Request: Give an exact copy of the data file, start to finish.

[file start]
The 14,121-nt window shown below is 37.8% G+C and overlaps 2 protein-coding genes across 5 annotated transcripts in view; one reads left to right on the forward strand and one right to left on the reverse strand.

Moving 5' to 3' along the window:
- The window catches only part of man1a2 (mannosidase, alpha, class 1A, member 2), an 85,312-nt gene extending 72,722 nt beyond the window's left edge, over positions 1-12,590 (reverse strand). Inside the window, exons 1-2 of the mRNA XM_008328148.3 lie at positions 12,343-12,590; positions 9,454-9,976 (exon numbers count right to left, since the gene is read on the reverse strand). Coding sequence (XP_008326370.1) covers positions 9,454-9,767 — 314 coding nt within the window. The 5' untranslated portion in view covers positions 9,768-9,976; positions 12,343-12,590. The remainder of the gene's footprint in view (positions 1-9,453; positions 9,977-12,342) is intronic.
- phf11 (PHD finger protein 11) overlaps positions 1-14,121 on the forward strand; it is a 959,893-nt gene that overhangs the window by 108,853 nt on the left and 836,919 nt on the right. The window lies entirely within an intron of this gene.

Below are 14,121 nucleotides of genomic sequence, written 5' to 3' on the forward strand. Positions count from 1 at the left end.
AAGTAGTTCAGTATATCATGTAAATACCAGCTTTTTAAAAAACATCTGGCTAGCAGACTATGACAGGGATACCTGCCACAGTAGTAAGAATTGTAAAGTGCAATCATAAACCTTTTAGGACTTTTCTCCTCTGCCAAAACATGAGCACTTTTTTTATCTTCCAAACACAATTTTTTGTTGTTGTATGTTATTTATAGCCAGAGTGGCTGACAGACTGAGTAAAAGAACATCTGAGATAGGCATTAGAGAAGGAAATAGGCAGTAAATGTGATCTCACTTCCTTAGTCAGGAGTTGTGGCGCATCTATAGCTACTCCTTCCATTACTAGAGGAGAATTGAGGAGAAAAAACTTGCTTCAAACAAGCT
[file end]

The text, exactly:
The 14,121-nt window shown below is 37.8% G+C and overlaps 2 protein-coding genes across 5 annotated transcripts in view; one reads left to right on the forward strand and one right to left on the reverse strand.

Moving 5' to 3' along the window:
- The window catches only part of man1a2 (mannosidase, alpha, class 1A, member 2), an 85,312-nt gene extending 72,722 nt beyond the window's left edge, over positions 1-12,590 (reverse strand). Inside the window, exons 1-2 of the mRNA XM_008328148.3 lie at positions 12,343-12,590; positions 9,454-9,976 (exon numbers count right to left, since the gene is read on the reverse strand). Coding sequence (XP_008326370.1) covers positions 9,454-9,767 — 314 coding nt within the window. The 5' untranslated portion in view covers positions 9,768-9,976; positions 12,343-12,590. The remainder of the gene's footprint in view (positions 1-9,453; positions 9,977-12,342) is intronic.
- phf11 (PHD finger protein 11) overlaps positions 1-14,121 on the forward strand; it is a 959,893-nt gene that overhangs the window by 108,853 nt on the left and 836,919 nt on the right. The window lies entirely within an intron of this gene.

Below are 14,121 nucleotides of genomic sequence, written 5' to 3' on the forward strand. Positions count from 1 at the left end.
AAGTAGTTCAGTATATCATGTAAATACCAGCTTTTTAAAAAACATCTGGCTAGCAGACTATGACAGGGATACCTGCCACAGTAGTAAGAATTGTAAAGTGCAATCATAAACCTTTTAGGACTTTTCTCCTCTGCCAAAACATGAGCACTTTTTTTATCTTCCAAACACAATTTTTTGTTGTTGTATGTTATTTATAGCCAGAGTGGCTGACAGACTGAGTAAAAGAACATCTGAGATAGGCATTAGAGAAGGAAATAGGCAGTAAATGTGATCTCACTTCCTTAGTCAGGAGTTGTGGCGCATCTATAGCTACTCCTTCCATTACTAGAGGAGAATTGAGGAGAAAAAACTTGCTTCAAACAAGCT